Secondary Avalanche Problem – Wet Slab

Wet Slab




Wet slab avalanches remain a concern this morning and are widespread across much of our terrain. Decreasing in likelihood, this problem will ultimately become a non-issue as our snowpack refreezes. Remember that wet slabs are notoriously difficult to predict.

What is a Wet Slab Avalanche?

  Wet Slab avalanches are the release of a cohesive layer of snow (a slab) that is generally moist or wet when the flow of liquid water weakens the bond between the slab and the surface below (snow or ground). They often occur during prolonged warming events and/or rain-on-snow events. Wet Slabs can be very unpredictable and destructive.

Snowpack and Avalanche Discussion

The warm, wet weather has drastically affected our snowpack. We have yet to make or receive any visual observations of potential avalanche activity or loss of snow coverage though Hermit Lake reported losing 21cm at the stake. We’re certain to have a drastically different scene when the clouds break. Peak wet snow instability has likely passed, though wet avalanches are not ruled out for this morning. Our heavily wetted snowpack will begin to refreeze today. Previous weak layers of concern will be negated by the time full refreeze occurs. A refrozen snow surface will become our new potential bed surface for the snow and wind arriving today, though small snowfall totals should limit size of new wind slabs that develop.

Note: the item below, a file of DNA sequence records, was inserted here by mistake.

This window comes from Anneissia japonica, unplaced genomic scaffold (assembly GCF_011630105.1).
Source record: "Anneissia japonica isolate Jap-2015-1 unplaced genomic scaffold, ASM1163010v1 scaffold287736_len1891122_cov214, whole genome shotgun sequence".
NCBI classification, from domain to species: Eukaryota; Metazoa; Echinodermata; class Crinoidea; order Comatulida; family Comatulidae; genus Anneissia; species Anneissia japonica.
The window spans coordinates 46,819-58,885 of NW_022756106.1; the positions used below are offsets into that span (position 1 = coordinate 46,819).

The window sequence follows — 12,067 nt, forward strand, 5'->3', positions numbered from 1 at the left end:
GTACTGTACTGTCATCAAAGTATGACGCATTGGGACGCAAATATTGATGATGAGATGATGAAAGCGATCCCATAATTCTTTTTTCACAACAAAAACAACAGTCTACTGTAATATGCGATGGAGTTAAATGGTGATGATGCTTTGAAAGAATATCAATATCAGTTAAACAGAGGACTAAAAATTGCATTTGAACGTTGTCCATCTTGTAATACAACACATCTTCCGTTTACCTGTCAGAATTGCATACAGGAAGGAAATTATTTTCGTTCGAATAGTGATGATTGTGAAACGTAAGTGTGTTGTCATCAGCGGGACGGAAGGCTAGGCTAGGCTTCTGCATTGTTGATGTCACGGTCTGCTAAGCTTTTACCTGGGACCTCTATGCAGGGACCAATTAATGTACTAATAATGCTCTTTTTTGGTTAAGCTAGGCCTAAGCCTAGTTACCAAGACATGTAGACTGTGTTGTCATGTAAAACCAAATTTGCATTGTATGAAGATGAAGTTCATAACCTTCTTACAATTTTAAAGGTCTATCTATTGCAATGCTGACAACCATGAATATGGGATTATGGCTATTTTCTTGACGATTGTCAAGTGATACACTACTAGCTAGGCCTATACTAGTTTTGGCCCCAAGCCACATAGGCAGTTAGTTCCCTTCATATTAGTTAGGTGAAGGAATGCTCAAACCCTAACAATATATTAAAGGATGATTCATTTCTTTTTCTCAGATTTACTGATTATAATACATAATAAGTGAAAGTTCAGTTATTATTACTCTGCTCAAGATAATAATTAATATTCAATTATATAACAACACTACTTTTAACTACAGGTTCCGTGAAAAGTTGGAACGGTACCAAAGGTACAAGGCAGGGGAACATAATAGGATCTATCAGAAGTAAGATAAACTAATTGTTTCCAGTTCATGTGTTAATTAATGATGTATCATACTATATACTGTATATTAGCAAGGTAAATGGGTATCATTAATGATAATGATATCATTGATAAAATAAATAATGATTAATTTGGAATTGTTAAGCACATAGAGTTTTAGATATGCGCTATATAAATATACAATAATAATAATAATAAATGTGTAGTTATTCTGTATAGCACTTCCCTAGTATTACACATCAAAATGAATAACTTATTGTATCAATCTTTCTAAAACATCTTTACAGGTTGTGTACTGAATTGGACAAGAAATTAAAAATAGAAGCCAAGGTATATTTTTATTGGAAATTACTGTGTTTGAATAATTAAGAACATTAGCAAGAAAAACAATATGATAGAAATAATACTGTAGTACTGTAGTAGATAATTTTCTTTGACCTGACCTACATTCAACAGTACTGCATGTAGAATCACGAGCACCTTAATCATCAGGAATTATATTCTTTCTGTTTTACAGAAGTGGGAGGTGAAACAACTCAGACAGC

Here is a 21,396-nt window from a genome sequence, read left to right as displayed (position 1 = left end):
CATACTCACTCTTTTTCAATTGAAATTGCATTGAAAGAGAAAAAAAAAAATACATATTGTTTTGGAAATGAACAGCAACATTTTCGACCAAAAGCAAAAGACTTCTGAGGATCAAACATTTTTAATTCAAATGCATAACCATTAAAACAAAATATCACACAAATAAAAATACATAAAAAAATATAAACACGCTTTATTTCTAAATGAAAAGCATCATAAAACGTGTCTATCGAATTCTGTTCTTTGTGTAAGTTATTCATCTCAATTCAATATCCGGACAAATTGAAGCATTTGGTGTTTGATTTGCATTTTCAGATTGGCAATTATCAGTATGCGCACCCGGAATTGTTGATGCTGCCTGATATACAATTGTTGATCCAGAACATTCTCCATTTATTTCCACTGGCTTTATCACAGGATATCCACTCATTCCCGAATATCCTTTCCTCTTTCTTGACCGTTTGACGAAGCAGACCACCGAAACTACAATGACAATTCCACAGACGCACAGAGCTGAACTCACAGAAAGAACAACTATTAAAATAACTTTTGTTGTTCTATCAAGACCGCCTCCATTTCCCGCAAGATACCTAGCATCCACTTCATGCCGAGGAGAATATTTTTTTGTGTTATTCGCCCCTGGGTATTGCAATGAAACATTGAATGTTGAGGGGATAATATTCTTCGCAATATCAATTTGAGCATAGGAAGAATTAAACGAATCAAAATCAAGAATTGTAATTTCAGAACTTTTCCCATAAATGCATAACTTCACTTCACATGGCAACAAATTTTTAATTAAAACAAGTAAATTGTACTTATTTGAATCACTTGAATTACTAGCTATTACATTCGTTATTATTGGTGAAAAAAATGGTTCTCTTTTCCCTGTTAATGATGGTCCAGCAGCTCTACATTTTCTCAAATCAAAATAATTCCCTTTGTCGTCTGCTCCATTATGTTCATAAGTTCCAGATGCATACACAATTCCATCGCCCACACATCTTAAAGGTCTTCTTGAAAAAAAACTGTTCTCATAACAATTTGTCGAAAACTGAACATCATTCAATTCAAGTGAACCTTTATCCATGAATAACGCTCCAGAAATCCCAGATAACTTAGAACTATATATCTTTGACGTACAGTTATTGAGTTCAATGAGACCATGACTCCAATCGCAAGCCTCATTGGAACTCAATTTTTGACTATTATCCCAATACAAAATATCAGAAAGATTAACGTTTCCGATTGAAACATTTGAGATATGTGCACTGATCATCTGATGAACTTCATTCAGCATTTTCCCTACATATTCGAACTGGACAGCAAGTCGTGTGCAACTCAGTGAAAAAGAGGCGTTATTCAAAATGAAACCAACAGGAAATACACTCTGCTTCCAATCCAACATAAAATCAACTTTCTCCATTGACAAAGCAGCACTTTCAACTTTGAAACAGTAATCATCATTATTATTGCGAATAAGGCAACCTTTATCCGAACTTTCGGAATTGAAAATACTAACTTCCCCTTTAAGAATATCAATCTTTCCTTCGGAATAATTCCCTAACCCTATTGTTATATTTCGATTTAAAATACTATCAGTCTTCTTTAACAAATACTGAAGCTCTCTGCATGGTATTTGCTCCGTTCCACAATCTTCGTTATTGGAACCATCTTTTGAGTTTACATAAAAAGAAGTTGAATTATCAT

Avalanche Safety Information Study

Please contribute to the effort to improve backcountry avalanche forecasts! Researchers in Canada devised a study to better understand how we communicate the avalanche risk, and we need your help. Please fill out this survey. It will take a few minutes, but it will help us as we work on new ways to give you the most important avalanche information.

Snow Plot Information

Density (%)HSTTotalAir TT MaxT MinSkyPrecipComments
0 CM 20.4 MM0CM68 CM11.0 C12.0 C3.5 CObscuredNo precipitation
0 CM 0.0 MM0CM72 CM4.0 C6.0 C2.0 COvercastNo precipitation
0 CM 7.6 MM0CM80 CM1.0 C6.0 C1.0 COvercastNo precipitation
0 CM 0.8 MM0CM84 CM4.0 C10.0 C0.0 CClearNo precipitation
0 CM 0.0 MM0CM84 CM1.0 C1.5 C0.0 CFewNo precipitation

Avalanche Log and Summit Weather

Daily Observations

Thank you Mount Washington Observatory for providing daily weather data from the summit of Mount Washington.

DateMax TempMin TempTotal (SWE)24H Snow & IceWind AvgWind Fastest MileFastest Mile DirAvalanche Activity
05/18/1934 F26 F 0.06 in 0.5 in39 MPH74 MPH

300 (WNW)

05/17/1940 F28 F .22 in .05 in37 MPH81 MPH

300 (WNW)

05/16/1932 F25 F .03 in 04 in22.8 MPH40 MPH

310 (NW)

05/15/1926 F20 F .05 in .4 in32.1 MPH67 MPH

330 (NNW)

05/14/1928 F17 F .2 in 2 in19.1 MPH57 MPH

100 (E)

05/13/1928 F19 F .07 in 0.9 in34.6 MPH67 MPH

100 (E)

05/12/1931 F17 F 0 in 0 in20.5 MPH47 MPH

330 (NNW)

05/11/1932 F18 F .1 in 0 in53.6 MPH84 MPH

300 (WNW)

05/10/1944 F27 F .85 in 0 in50.1 MPH88 MPH

220 (SW)

05/09/1942 F20 F .04 in 0 in18.6 MPH44 MPH

190 (S)

05/08/1927 F18 F 0 in 0 in38.3 MPH65 MPH

330 (NNW)

05/07/1939 F26 F .54 in 0 in40 MPH66 MPH

270 (W)

Please Remember:

Safe travel in avalanche terrain requires training and experience. This forecast is just one tool to help you make your own decisions in avalanche terrain. You control your own risk by choosing where, when, and how you travel.

Avalanche danger may change when actual weather differs from the higher summits forecast.

For more information contact the US Forest Service Snow Rangers, AMC visitor services staff at the Pinkham Notch Visitor Center, or the caretakers at Hermit Lake Shelters or seasonally at the Harvard Cabin (generally December 1 through March 31). The Mount Washington Ski Patrol is also available on spring weekends.

Posted 12/22/2018 at 7:17 AM.

Ryan Matz, Snow Ranger
USDA Forest Service
White Mountain National Forest